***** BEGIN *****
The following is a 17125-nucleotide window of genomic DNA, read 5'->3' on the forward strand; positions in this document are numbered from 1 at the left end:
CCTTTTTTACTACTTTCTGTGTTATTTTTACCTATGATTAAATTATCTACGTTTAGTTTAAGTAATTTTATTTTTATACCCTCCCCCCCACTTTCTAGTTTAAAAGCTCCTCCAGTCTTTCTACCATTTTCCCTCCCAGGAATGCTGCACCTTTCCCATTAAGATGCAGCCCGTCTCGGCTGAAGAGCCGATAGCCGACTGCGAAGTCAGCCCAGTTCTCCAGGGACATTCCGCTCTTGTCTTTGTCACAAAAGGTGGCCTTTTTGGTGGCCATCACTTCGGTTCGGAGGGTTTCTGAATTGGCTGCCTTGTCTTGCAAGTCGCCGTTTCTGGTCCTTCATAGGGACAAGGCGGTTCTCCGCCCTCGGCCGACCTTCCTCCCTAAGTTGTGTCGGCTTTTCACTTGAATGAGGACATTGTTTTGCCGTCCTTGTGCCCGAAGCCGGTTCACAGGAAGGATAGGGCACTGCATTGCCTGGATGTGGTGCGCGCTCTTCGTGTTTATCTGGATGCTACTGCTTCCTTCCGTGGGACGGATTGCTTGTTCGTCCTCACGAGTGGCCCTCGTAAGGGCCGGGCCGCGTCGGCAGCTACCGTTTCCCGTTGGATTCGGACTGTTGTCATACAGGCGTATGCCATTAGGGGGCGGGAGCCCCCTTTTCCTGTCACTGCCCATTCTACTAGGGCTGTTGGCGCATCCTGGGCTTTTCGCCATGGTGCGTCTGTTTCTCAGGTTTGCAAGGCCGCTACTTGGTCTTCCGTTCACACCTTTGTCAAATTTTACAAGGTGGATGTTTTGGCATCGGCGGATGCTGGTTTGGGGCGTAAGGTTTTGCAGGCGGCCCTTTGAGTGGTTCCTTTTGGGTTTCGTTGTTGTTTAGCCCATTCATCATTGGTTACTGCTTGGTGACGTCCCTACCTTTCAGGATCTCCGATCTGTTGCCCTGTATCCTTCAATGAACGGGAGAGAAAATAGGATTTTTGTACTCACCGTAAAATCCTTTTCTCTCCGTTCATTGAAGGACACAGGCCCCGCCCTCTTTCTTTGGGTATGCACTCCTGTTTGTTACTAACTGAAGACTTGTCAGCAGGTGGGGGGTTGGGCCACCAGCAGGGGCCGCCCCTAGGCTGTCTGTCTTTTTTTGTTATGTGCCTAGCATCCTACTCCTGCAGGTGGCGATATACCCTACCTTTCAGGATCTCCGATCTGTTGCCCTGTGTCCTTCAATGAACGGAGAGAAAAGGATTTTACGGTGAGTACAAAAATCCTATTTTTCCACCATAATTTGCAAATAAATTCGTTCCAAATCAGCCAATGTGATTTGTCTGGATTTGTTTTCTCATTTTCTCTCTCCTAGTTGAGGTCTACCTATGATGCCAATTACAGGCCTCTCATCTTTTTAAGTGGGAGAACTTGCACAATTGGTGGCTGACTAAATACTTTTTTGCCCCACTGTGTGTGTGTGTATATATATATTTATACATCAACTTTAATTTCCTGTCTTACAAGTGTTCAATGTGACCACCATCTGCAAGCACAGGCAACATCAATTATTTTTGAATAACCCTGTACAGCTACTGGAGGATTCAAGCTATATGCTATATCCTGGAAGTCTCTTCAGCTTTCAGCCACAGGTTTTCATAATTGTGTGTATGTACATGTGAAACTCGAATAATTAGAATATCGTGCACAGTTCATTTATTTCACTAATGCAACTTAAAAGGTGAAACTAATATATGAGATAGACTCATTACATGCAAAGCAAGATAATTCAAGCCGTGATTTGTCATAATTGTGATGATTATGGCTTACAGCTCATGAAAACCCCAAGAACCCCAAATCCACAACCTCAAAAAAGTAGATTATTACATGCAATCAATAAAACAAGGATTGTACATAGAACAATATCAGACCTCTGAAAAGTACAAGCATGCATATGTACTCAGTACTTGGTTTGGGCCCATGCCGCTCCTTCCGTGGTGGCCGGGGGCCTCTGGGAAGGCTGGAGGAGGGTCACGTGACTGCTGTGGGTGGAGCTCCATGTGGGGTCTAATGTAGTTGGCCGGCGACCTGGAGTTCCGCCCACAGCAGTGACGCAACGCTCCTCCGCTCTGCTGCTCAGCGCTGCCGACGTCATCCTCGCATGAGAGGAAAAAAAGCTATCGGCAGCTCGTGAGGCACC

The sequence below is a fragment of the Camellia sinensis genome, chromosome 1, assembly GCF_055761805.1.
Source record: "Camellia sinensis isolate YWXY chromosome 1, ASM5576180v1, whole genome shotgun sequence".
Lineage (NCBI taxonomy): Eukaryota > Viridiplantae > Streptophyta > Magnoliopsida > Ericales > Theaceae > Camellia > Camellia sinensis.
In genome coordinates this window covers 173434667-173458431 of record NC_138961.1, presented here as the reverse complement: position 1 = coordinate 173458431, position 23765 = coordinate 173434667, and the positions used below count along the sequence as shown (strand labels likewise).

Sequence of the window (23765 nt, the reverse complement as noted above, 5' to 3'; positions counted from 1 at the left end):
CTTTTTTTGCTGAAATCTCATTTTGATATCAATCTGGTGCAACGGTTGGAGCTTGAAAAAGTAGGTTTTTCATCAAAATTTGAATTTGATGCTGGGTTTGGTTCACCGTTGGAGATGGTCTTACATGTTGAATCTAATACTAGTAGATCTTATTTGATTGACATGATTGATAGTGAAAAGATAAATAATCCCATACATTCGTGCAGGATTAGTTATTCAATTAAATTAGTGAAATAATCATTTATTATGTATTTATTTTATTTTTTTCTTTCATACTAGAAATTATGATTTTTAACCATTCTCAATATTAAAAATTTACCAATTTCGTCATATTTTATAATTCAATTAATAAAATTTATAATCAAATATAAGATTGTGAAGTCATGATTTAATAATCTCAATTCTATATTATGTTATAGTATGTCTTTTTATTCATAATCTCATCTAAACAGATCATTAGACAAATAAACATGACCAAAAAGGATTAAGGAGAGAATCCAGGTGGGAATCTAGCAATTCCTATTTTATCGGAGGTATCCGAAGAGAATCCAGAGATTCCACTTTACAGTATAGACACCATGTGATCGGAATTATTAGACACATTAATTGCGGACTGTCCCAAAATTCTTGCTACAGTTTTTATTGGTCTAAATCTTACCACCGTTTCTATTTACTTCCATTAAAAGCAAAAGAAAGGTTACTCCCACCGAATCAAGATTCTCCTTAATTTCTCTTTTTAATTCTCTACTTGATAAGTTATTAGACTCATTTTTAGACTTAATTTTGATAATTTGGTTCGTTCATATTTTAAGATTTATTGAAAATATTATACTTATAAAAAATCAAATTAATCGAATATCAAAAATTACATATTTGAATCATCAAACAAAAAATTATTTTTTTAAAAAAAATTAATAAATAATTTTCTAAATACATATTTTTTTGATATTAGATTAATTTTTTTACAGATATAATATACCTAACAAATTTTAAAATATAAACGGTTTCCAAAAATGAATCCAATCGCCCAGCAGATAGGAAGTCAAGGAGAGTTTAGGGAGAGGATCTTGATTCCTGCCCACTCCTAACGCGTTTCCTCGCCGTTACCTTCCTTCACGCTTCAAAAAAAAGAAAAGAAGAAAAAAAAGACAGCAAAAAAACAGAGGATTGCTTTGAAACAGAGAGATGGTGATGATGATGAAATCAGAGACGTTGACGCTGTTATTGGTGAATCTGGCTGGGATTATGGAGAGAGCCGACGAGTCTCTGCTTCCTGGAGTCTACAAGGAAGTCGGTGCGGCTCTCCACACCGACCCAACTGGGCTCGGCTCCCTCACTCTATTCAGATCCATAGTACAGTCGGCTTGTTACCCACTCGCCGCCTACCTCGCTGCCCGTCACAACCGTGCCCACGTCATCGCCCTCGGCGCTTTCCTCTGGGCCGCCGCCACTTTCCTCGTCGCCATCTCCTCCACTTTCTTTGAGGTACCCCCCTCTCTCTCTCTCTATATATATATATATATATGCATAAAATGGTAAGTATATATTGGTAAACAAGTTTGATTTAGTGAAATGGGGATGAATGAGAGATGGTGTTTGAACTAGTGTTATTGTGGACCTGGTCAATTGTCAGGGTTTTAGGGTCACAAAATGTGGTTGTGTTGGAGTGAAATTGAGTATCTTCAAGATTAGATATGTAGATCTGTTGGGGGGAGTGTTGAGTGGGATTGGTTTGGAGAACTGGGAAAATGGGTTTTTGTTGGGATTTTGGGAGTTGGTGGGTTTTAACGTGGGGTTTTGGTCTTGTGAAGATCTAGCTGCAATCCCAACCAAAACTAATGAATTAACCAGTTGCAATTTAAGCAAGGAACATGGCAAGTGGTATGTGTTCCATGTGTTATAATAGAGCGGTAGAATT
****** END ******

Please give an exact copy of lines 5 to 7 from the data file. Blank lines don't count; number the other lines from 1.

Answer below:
Lineage (NCBI taxonomy): Eukaryota > Viridiplantae > Streptophyta > Magnoliopsida > Ericales > Theaceae > Camellia > Camellia sinensis.
In genome coordinates this window covers 173434667-173458431 of record NC_138961.1, presented here as the reverse complement: position 1 = coordinate 173458431, position 23765 = coordinate 173434667, and the positions used below count along the sequence as shown (strand labels likewise).

Sequence of the window (23765 nt, the reverse complement as noted above, 5' to 3'; positions counted from 1 at the left end):